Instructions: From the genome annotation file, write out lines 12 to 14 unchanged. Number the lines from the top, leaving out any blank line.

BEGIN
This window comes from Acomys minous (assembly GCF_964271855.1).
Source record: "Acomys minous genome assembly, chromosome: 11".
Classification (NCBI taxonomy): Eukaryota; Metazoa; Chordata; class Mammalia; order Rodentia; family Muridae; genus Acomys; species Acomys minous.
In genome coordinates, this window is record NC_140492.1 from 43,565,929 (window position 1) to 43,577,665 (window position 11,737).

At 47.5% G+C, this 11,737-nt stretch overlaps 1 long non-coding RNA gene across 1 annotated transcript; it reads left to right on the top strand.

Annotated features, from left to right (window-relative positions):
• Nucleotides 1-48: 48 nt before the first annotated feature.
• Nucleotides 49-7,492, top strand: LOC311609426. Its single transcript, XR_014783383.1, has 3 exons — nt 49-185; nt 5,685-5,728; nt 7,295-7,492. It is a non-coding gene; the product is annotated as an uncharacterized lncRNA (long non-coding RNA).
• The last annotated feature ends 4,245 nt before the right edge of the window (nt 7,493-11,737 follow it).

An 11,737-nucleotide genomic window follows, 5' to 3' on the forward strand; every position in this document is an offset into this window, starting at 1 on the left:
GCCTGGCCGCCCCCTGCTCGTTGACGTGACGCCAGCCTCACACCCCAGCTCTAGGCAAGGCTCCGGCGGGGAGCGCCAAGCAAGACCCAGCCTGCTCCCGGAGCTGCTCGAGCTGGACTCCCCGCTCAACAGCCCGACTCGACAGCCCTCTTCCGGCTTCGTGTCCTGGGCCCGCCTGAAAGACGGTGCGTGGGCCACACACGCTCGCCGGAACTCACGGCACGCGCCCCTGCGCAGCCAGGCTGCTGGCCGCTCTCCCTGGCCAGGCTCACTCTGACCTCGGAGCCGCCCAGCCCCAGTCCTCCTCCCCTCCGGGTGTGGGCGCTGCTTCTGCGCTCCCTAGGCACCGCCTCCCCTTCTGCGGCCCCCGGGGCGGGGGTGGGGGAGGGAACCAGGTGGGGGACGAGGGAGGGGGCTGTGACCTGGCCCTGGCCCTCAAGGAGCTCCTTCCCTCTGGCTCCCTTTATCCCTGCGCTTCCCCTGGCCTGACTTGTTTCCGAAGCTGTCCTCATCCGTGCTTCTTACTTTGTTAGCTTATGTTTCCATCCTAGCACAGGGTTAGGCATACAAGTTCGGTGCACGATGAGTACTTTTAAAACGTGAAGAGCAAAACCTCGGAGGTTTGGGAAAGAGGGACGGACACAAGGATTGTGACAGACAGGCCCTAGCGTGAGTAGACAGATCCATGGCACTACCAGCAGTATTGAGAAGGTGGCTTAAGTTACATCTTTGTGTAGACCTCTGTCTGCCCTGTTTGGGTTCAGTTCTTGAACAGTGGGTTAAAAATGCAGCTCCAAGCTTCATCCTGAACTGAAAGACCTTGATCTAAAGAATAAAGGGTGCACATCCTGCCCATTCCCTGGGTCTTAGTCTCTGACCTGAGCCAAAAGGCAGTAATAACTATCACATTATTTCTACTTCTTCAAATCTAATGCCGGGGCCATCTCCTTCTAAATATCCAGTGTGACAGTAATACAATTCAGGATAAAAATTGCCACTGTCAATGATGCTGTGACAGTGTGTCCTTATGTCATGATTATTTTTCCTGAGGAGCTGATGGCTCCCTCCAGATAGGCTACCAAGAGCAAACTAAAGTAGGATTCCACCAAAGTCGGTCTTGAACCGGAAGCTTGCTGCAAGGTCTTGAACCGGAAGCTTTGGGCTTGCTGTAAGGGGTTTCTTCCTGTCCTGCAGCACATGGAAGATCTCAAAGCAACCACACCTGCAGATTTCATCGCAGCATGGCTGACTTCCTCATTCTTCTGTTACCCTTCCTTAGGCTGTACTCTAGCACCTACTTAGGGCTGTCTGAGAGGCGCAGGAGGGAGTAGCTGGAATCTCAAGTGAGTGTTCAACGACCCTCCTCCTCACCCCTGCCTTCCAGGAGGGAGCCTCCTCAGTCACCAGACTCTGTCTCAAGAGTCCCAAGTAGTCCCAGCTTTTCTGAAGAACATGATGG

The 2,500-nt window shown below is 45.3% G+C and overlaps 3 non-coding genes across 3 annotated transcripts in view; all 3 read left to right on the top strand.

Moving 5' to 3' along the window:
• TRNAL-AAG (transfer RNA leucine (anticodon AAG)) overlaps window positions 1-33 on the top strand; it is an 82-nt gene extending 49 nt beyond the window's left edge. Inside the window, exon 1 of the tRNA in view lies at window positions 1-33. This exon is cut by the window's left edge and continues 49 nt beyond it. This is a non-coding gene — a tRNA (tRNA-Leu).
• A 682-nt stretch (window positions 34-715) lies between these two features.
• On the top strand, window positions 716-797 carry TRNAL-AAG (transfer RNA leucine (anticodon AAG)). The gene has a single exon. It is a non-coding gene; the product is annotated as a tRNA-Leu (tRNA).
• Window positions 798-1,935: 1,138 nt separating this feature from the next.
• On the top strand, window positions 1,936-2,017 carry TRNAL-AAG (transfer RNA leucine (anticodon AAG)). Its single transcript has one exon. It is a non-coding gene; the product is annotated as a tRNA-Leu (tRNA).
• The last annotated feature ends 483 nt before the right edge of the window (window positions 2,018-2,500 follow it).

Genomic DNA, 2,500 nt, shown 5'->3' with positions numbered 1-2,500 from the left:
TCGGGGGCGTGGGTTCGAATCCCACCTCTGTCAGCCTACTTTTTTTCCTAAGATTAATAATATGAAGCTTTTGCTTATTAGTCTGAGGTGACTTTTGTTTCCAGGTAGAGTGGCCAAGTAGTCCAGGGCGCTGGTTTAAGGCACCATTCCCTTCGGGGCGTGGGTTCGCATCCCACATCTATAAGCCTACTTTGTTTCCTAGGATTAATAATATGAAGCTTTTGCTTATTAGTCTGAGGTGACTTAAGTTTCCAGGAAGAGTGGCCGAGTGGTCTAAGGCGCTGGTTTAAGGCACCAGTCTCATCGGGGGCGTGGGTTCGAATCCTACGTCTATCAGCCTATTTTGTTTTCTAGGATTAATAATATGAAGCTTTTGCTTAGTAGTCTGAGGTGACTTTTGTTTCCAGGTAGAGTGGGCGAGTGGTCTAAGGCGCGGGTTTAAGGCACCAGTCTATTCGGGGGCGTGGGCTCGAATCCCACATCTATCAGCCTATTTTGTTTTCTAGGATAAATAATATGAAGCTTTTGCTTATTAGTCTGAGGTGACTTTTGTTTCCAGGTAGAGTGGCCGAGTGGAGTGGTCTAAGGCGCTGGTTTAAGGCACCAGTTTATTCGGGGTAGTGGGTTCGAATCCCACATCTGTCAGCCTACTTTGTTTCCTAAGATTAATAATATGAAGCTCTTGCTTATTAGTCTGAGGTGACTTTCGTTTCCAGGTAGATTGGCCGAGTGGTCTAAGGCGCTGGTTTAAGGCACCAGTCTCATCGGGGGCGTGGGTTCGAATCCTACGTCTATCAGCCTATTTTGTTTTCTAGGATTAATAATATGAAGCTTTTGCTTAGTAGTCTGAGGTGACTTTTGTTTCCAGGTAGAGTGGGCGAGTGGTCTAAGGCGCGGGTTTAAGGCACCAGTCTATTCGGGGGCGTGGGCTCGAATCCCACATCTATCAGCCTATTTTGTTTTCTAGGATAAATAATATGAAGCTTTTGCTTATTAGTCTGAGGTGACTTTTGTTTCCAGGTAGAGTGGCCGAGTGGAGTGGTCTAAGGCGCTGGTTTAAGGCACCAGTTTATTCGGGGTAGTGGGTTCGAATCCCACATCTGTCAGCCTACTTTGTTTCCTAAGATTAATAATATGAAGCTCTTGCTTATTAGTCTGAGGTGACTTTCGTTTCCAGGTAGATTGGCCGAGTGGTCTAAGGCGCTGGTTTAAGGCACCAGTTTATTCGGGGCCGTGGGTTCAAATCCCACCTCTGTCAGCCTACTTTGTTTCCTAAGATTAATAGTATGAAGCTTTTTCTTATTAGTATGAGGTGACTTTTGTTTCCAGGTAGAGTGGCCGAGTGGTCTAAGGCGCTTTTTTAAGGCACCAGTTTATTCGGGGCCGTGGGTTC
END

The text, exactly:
The 2,500-nt window shown below is 45.3% G+C and overlaps 3 non-coding genes across 3 annotated transcripts in view; all 3 read left to right on the top strand.

Moving 5' to 3' along the window:
• TRNAL-AAG (transfer RNA leucine (anticodon AAG)) overlaps window positions 1-33 on the top strand; it is an 82-nt gene extending 49 nt beyond the window's left edge. Inside the window, exon 1 of the tRNA in view lies at window positions 1-33. This exon is cut by the window's left edge and continues 49 nt beyond it. This is a non-coding gene — a tRNA (tRNA-Leu).